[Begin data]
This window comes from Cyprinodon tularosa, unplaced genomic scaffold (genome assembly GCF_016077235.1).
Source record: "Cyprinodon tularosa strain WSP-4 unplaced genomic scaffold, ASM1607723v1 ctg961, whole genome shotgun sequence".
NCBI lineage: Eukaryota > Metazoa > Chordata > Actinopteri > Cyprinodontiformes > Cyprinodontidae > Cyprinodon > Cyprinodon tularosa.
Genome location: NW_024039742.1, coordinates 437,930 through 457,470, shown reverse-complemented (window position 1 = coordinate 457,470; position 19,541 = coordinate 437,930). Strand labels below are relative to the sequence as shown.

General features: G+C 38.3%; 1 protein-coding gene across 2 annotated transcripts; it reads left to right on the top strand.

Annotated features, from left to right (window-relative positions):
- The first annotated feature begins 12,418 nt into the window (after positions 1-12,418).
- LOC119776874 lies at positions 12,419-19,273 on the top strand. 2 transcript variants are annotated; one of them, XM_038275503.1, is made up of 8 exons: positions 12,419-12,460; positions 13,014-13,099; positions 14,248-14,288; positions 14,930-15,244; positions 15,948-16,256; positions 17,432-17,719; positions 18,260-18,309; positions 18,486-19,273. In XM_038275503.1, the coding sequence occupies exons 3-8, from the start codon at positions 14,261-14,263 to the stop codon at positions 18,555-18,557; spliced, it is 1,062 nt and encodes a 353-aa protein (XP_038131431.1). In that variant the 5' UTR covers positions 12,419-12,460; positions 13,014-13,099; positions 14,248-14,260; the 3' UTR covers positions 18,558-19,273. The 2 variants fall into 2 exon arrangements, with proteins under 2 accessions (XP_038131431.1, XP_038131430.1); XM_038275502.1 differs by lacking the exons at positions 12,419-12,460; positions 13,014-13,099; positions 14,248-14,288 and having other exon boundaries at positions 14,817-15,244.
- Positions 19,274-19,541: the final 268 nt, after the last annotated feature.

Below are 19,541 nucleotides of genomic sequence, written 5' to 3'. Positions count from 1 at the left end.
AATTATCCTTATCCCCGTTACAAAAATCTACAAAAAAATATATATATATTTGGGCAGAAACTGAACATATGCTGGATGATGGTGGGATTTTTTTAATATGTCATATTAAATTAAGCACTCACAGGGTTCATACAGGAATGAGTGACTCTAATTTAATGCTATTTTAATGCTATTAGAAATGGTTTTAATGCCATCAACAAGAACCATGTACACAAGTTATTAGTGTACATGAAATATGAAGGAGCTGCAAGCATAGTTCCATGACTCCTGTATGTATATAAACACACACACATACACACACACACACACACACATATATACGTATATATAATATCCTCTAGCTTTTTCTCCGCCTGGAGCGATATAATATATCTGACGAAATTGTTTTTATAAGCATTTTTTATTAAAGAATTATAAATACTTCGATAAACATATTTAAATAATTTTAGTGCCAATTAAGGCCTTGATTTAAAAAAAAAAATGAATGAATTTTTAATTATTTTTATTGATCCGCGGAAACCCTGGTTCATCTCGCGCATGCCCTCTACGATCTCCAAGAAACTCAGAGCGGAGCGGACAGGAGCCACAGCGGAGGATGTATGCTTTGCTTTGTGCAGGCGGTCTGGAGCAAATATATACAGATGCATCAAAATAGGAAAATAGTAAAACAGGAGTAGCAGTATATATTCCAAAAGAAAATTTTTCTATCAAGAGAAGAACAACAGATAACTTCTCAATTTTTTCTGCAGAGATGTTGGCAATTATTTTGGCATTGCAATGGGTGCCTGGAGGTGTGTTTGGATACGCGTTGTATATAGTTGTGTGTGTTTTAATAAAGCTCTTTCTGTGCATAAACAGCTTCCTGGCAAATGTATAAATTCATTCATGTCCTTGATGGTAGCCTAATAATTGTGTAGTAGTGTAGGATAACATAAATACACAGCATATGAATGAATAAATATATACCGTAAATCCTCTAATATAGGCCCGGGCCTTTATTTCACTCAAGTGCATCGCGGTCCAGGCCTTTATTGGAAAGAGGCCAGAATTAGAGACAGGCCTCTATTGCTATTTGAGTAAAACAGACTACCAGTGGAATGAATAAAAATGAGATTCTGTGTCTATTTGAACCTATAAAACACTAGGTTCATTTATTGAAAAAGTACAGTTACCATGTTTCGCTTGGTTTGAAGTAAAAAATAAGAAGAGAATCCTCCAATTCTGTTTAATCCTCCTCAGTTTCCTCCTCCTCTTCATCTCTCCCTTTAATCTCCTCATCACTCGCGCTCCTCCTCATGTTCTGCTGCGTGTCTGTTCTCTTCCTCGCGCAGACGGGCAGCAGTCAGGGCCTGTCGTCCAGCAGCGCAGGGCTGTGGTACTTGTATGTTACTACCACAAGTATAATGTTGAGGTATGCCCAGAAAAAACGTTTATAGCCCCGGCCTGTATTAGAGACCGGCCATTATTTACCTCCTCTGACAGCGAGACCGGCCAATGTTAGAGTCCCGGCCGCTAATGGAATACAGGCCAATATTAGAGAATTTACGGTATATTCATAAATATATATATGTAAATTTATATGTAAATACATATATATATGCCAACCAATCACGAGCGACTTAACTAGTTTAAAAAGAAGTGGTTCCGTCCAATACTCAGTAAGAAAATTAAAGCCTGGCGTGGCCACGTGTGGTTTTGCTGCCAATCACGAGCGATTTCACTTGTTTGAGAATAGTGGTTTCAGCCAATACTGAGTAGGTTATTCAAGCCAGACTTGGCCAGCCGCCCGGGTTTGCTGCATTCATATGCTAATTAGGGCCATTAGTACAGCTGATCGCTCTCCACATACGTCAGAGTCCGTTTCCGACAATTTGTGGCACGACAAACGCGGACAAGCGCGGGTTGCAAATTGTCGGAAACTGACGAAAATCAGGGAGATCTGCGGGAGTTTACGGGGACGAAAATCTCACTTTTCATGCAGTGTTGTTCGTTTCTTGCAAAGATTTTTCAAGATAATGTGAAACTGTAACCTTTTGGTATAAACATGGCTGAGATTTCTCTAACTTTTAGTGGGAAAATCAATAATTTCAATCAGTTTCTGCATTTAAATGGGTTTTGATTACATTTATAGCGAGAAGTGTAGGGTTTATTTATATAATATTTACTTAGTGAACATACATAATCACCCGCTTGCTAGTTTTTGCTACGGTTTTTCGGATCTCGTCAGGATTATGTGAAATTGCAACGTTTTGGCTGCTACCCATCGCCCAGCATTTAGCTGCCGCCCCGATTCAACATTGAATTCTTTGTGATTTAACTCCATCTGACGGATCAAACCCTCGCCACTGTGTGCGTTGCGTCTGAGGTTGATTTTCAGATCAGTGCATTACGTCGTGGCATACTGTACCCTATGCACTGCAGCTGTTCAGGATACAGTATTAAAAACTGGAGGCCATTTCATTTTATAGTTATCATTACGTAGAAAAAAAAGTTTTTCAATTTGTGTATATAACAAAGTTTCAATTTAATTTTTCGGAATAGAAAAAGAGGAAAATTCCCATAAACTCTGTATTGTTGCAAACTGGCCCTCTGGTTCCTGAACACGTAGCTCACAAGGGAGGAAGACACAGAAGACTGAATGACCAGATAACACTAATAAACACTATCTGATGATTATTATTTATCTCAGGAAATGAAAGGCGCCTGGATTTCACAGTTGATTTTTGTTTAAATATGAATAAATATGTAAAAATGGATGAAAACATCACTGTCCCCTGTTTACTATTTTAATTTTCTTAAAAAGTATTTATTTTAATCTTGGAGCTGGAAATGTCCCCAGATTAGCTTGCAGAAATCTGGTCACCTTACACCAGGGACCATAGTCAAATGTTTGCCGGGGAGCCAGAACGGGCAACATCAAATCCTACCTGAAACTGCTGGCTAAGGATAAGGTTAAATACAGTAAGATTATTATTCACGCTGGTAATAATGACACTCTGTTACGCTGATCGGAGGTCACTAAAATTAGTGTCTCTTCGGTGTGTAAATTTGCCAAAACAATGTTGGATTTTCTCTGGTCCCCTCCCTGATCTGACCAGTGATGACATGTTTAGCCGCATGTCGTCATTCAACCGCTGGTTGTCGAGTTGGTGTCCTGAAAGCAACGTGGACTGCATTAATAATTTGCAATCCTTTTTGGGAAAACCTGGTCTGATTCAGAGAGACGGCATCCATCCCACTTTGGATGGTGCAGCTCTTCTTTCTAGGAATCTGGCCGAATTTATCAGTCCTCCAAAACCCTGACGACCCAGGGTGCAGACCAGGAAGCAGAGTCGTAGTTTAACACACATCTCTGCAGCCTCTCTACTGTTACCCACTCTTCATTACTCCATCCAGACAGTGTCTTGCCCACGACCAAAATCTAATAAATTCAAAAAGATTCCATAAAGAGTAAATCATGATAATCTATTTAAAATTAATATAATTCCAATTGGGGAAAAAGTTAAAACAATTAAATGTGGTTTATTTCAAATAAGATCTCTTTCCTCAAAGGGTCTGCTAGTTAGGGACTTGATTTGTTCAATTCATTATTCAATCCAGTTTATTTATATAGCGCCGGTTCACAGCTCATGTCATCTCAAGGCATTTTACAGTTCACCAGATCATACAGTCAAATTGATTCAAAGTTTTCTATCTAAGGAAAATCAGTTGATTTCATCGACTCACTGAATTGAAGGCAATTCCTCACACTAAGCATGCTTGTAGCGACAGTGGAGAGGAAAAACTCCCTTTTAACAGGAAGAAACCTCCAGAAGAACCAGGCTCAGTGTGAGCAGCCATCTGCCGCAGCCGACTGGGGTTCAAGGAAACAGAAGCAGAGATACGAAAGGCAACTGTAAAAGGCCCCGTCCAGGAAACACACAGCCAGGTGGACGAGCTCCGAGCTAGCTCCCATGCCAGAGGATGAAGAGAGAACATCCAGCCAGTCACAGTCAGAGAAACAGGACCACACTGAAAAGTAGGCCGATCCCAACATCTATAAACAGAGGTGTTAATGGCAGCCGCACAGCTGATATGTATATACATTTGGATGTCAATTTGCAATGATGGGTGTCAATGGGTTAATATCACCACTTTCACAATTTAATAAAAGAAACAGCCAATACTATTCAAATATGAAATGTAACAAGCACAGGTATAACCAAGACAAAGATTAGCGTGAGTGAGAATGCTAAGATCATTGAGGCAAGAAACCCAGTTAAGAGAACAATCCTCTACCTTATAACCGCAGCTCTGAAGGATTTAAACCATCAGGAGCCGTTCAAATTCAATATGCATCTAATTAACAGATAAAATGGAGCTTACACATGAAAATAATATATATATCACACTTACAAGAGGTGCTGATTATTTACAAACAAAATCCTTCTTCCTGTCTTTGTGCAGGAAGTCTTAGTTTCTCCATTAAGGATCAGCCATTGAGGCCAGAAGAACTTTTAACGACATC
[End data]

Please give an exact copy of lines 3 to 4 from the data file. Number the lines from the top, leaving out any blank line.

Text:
NCBI lineage: Eukaryota > Metazoa > Chordata > Actinopteri > Cyprinodontiformes > Cyprinodontidae > Cyprinodon > Cyprinodon tularosa.
Genome location: NW_024039742.1, coordinates 437,930 through 457,470, shown reverse-complemented (window position 1 = coordinate 457,470; position 19,541 = coordinate 437,930). Strand labels below are relative to the sequence as shown.